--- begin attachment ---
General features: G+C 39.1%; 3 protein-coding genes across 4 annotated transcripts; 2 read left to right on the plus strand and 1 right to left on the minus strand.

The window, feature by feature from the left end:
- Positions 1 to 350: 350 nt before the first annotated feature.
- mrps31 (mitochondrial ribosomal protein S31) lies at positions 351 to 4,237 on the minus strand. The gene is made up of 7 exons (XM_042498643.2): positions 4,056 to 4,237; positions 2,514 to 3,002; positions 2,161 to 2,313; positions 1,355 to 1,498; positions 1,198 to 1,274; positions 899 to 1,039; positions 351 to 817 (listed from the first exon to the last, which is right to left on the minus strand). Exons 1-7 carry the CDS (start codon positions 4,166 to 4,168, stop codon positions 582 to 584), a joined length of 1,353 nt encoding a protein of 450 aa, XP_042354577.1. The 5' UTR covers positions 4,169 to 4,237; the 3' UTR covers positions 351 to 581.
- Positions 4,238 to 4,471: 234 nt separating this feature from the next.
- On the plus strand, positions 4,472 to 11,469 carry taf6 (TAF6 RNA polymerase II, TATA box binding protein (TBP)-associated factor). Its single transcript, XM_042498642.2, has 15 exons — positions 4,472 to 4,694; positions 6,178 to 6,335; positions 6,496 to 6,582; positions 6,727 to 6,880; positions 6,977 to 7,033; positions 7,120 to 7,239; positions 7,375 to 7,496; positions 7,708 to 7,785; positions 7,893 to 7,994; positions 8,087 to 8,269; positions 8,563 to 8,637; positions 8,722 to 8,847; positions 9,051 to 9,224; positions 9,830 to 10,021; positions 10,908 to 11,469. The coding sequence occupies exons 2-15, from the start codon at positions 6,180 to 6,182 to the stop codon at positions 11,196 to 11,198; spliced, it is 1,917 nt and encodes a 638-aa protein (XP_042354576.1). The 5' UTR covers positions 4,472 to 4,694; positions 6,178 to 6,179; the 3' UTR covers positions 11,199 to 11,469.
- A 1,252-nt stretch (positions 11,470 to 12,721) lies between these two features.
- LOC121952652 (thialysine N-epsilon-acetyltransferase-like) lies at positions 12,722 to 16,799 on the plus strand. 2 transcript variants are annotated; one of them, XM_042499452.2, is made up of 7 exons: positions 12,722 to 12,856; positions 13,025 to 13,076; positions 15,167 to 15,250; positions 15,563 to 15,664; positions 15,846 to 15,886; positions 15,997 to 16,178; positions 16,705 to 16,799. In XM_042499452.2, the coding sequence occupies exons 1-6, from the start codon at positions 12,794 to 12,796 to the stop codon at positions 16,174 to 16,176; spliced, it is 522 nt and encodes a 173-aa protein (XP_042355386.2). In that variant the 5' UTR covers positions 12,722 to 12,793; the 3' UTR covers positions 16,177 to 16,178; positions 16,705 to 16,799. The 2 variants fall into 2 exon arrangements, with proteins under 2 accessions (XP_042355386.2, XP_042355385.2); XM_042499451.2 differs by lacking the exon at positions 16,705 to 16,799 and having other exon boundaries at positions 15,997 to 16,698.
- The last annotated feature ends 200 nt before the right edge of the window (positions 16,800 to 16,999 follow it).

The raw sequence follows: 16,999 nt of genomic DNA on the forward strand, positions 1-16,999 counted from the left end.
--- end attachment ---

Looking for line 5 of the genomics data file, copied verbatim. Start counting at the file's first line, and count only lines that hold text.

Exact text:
- Positions 4,238 to 4,471: 234 nt separating this feature from the next.